While you all know I’m supporter of Library 2.0 & new technologies in libraries – I sometimes wonder if our audience (lawyers) will ever want to participate in the creation of “both the physical and the virtual services” in the library. See with lawyers time is money – and I know that I don’t want to pay my lawyer extra because he was playing with the library catalog. I’ve been wrestling with this for a little while now – especially since we’ve been trying to implement new features in the catalog & on our website – will it matter if I add commenting to our blog? Will we get comments? Are our users rating books using the new rating system? Someone at my library (and I can’t remember who) made a good point – a treatise book is a treatise book – there’s not much else to it than that.

Anyway, this is a great article! And I’ll keep pushing for change – even if our patrons aren’t ready for it – who knows – maybe I’m wrong.

All Day Event

So this morning I got into work to find that I couldn’t open any of the files on our Intranet! Uh Oh!! The problem is that I get to work at 7:30am and the IT staff doesn’t arrive until 9am or later. So I twiddled my thumbs and read some blog posts. Turns out that one of the hard drives died – on our NEW server!! Anyway, when I left work the machine was still dead.

But the day wasn’t all bad. I spent the rest of the day in the Alliance Library System Online Innovation Institute Library 2.0 Extravaganza! Michael Stephens gave 4 great webinars on new technologies and how libraries can take advantage of them. I had to go in and out of the room, but we have 10 people from area libraries come and watch the webinar with us – so that was great!

I will put a link up to the presentations and podcasts once they’re available.

Library 2.0 Extravaganza

From OPAL-Online:

Thursday, June 15, 2006: Alliance Library System Online Innovation Institute Library 2.0 Extravaganza!

Speaker: Michael Stephens, Writer/Trainer/Teacher/Creator of the Tame the Web Blog

This special event is sponsored by the Alliance Online Innovation Institute.

Free for all Alliance Library System members; $25.00 for all other registrants. When you sign up you will be given the opportunity to select a payment option. Create an account to register online at the CLeO online registration service.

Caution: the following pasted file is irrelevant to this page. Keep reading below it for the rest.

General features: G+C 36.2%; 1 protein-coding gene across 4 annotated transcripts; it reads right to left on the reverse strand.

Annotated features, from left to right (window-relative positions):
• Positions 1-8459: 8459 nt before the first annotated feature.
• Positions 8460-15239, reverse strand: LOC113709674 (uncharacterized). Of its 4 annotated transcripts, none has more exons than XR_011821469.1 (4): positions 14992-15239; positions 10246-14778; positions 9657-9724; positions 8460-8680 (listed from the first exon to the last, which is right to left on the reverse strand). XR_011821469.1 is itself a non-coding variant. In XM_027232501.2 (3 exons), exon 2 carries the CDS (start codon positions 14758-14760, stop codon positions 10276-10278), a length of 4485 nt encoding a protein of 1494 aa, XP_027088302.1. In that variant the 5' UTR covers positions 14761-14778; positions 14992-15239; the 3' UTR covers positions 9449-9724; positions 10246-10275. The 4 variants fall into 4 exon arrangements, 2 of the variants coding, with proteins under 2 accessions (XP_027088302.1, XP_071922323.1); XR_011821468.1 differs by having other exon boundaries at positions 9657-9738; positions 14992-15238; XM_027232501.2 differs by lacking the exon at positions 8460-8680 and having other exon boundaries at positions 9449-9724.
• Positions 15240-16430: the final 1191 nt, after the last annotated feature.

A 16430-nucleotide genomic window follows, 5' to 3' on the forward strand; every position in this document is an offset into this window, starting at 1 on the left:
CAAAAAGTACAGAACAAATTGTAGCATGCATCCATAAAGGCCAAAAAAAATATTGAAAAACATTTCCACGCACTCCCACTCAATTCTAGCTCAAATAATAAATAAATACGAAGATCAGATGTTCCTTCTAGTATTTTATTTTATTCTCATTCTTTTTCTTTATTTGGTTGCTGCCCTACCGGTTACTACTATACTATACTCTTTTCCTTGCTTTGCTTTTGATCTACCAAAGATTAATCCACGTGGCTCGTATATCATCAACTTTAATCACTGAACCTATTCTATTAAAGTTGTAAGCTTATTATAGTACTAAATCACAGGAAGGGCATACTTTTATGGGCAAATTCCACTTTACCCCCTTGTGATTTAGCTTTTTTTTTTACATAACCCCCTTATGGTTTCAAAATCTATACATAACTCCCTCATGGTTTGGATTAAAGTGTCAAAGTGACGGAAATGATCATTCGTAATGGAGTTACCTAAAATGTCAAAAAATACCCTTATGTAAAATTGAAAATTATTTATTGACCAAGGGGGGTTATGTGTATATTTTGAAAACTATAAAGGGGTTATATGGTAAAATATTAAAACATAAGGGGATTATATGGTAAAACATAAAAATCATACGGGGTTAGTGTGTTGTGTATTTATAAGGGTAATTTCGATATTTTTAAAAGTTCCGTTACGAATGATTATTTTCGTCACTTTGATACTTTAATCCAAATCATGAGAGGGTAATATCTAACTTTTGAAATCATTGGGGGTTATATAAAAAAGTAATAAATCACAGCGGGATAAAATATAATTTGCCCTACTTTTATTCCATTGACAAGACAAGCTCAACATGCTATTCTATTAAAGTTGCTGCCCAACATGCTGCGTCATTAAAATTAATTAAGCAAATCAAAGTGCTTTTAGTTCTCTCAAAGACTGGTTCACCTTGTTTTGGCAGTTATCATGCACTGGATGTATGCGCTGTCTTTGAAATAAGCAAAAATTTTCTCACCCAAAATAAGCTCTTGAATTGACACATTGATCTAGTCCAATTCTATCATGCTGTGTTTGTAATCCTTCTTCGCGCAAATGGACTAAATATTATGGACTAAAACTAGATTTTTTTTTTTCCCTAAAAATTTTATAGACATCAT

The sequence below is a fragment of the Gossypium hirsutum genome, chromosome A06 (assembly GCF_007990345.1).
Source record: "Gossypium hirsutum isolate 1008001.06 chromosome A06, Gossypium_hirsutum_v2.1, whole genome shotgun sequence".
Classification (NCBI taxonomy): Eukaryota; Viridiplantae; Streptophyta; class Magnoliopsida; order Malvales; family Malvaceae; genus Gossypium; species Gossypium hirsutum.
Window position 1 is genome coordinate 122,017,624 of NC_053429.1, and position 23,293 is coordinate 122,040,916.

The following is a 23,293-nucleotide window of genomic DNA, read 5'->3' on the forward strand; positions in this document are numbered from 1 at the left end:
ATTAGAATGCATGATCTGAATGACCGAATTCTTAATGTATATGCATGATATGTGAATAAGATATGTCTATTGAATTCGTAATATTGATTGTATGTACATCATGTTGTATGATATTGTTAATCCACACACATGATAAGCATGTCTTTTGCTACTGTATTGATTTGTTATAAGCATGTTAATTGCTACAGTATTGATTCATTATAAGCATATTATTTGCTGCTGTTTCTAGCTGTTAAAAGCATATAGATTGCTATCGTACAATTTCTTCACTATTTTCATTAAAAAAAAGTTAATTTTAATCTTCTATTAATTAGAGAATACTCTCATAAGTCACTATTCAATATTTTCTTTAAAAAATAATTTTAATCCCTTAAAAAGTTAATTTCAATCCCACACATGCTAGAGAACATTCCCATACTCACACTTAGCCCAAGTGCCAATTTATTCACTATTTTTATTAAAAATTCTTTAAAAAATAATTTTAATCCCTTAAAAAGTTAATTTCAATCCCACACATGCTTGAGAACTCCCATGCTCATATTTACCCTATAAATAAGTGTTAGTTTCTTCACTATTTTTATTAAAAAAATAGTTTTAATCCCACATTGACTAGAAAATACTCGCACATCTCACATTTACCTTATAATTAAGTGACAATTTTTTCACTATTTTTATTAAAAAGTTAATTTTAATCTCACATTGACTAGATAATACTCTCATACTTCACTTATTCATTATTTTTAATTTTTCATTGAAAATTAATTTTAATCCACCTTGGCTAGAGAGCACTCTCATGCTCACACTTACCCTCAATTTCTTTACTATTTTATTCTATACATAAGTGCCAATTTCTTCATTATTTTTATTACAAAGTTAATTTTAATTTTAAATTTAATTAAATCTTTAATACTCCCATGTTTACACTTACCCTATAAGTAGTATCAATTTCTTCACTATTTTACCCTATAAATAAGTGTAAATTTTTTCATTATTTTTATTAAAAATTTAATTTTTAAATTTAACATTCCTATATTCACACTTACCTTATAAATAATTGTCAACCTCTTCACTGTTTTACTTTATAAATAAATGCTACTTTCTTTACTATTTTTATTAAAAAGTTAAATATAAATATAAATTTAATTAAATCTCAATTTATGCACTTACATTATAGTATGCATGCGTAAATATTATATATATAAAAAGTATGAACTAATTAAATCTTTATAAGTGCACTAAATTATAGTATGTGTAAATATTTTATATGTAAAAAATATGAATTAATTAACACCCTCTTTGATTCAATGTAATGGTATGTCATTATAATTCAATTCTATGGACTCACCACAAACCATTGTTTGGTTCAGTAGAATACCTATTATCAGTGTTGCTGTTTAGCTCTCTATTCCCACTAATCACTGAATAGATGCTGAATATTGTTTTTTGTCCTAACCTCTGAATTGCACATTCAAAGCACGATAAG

Please Note: Each of the four sessions in this one-day institute will last approximately one hour. The entire institute will be repeated on Friday, June 16, 2006. You may participate either in the OPAL room of the Alliance Innovation Institute or in the Alliance Second Life Library 2.0 through the virtual reality site Second Life.

9:30 a.m. Eastern Daylight Time, 8:30 a.m. Central, 7:30 a.m. Mountain, 6:30 a.m. Pacific and Second Life, and 1:30 p.m. GMT:
WEBLOGS & LIBRARIES: An in-depth look at the Biblioblogosphere — all things blogs, libraries and librarians. We’ll discuss best practices and lessons learned to make your library blog the most dynamic area of your web site!

11:00 a.m. Eastern Daylight Time, 10:00 a.m. Central, 9:00 a.m. Mountain, 8:00 a.m. Pacific and Second Life, and 3:00 p.m. GMT:
INSTANT MESSAGING: DO YOU IM? How are libraries and librarians using Instant Messaging? This session explores a grass roots effort by many libraries to meet users where they interact online. We’ll explore best practices and implementation strategies.

12:30 p.m. Eastern Daylight Time, 11:30 a.m. Central, 10:30 a.m. Mountain, 9:30 a.m. Pacific and Second Life, and 4:30 p.m. GMT:
SOCIAL SOFTWARE: A SURVEY OF WEB 2.0. Librarians are finding their users are interacting online is social spaces and sites: creating content, collaborating, and building communities? What are some of the thriving social sites? How can we participate in sites like MySpace and Facebook?

2:00 p.m. Eastern Daylight Time, 1:00 p.m. Central, noon Mountain, 11:00 a.m. Pacific and Second Life, and 6:00 p.m. GMT:
CREATING STAFF BUY IN FOR NEW TECHNOLOGIES: No matter what Web 2.0 technology you start with, a key element is staff buy in. We’ll present Ten Tips for Staff Buy in and offer takeaways to get the ball rolling.

If you have questions or need additional information, please contact Lori Bell, Director of Innovation at the Alliance Library System.